Schools across Northern Ireland were today urged to warn sixth form pupils not to cheat on their university applications by copying material from the internet.
UCAS, the Universities and College Admissions Service, is writing to every school in the UK warning students to ensure that all information on their forms are correct.
Every application submitted for entry in 2008 will be scrutinised for lifted material and unique plagiarism technology will be used for the first time on more than half a million forms.
UCAS has found that large numbers of teenagers cheat by copying material from websites offering advice on how to apply.
A study of 50,000 forms concluded that one in 20 pupils lifted text for their personal statements, a compulsory part of the application where candidates write about themselves and their interest in a subject.
The move has been welcomed by Sue Turner, who set up Student Fingerprints - an online series of modules that guides students step-by-step through every area of their lives to help them find the evidence to support their UCAS application.
Ms Turner said that unlike other sites, studentfinger prints.co.uk does not offer sample applications that can be copied, but has a process which enables students to find rich, detailed content to include in their personal statement and write it in their own words.
Last year UCAS says 800 medical students all lifted chunks of text from the same site - 234 candidates included the same anecdote saying their interest in chemistry began when, at eight, they burnt a hole in their pyjamas. There was a similar sense of deja vu when 370 applications from would-be doctors began with "a fascination for how the human body works" and 175 students attributed their interest in the subject as a result of their "elderly or infirm grandfather".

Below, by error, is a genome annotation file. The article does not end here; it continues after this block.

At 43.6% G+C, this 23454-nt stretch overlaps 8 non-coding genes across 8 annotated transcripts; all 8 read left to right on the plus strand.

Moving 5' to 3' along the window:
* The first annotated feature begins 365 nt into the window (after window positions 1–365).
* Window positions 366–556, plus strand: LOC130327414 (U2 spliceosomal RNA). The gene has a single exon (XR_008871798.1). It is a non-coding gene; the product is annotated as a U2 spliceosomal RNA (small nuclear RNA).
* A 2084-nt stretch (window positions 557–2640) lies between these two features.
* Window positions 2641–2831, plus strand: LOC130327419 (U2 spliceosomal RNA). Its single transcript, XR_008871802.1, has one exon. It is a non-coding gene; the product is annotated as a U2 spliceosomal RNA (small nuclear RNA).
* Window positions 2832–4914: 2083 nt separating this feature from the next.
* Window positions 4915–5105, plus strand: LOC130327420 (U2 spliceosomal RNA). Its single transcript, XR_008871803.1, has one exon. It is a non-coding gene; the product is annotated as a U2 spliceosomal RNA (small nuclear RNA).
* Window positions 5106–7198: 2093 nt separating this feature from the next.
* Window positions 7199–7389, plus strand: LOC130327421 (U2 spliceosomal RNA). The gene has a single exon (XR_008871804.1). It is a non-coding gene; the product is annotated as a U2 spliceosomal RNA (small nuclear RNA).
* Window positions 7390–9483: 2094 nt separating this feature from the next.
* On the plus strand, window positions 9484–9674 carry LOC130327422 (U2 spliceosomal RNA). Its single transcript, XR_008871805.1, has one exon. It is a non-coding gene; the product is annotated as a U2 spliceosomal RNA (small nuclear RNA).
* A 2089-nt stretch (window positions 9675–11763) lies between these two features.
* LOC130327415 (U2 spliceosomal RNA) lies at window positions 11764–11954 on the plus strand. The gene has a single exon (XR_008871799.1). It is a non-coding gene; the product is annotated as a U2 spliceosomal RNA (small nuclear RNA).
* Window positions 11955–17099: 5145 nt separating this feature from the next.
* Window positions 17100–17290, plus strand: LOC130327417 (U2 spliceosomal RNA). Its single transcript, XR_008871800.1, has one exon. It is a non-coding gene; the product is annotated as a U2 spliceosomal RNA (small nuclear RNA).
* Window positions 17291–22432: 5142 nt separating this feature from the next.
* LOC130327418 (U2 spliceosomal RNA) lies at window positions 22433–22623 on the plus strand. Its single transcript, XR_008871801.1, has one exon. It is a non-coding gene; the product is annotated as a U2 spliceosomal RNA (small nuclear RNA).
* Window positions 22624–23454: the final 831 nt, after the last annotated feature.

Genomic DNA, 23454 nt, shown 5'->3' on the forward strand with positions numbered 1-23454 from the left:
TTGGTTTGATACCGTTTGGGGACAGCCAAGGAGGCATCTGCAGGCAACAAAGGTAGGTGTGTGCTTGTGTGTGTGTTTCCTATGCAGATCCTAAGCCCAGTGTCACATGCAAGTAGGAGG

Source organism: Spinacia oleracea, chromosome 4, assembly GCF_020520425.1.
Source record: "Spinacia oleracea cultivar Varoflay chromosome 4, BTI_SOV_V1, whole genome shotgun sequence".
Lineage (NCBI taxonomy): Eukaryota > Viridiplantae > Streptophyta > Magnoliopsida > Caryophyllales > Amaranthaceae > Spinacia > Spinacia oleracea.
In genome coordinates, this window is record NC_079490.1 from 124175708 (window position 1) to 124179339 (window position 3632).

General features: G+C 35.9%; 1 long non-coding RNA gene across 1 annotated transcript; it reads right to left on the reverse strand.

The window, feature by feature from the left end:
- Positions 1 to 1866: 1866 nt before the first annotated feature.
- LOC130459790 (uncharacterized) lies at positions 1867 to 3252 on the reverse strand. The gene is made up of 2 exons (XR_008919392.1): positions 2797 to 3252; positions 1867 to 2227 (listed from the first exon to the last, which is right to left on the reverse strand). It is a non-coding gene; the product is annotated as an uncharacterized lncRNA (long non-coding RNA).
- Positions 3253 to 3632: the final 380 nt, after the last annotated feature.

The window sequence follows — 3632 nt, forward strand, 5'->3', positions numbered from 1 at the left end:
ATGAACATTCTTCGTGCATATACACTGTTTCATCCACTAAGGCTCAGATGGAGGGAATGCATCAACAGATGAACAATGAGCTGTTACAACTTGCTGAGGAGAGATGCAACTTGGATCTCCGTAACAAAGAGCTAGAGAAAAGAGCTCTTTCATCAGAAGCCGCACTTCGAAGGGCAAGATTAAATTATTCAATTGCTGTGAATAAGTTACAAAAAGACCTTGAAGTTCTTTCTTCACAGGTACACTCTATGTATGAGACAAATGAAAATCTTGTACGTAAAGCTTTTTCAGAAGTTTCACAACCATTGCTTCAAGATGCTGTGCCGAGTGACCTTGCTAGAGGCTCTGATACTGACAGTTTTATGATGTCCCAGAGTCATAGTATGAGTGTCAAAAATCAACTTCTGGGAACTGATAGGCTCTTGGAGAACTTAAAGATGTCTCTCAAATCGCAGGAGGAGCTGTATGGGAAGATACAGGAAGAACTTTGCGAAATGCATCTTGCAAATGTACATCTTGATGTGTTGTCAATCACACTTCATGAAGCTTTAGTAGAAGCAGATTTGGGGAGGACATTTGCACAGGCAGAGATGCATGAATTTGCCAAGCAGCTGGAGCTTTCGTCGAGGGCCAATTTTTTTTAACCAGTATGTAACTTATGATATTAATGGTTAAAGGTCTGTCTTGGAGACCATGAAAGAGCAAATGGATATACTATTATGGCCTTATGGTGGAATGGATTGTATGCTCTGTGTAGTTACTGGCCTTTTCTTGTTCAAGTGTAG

This year UCAS is warning students that cheating could damage their chances of winning a university place.
Steven Harrop, technology and strategy manager at UCAS said: "A personal statement should be the student's own work. We found that approximately one in 20 applications had some element of plagiarism, from a very low level through to candidates who cut and pasted the whole thing."
The new detection system, Copycatch, will compare every application submitted for entry next year with thousands posted on websites and 1.5 million from previous years.
If three sentences or more - 10% of the statement - appears to have been copied, the form will be passed to staff for further scrutiny.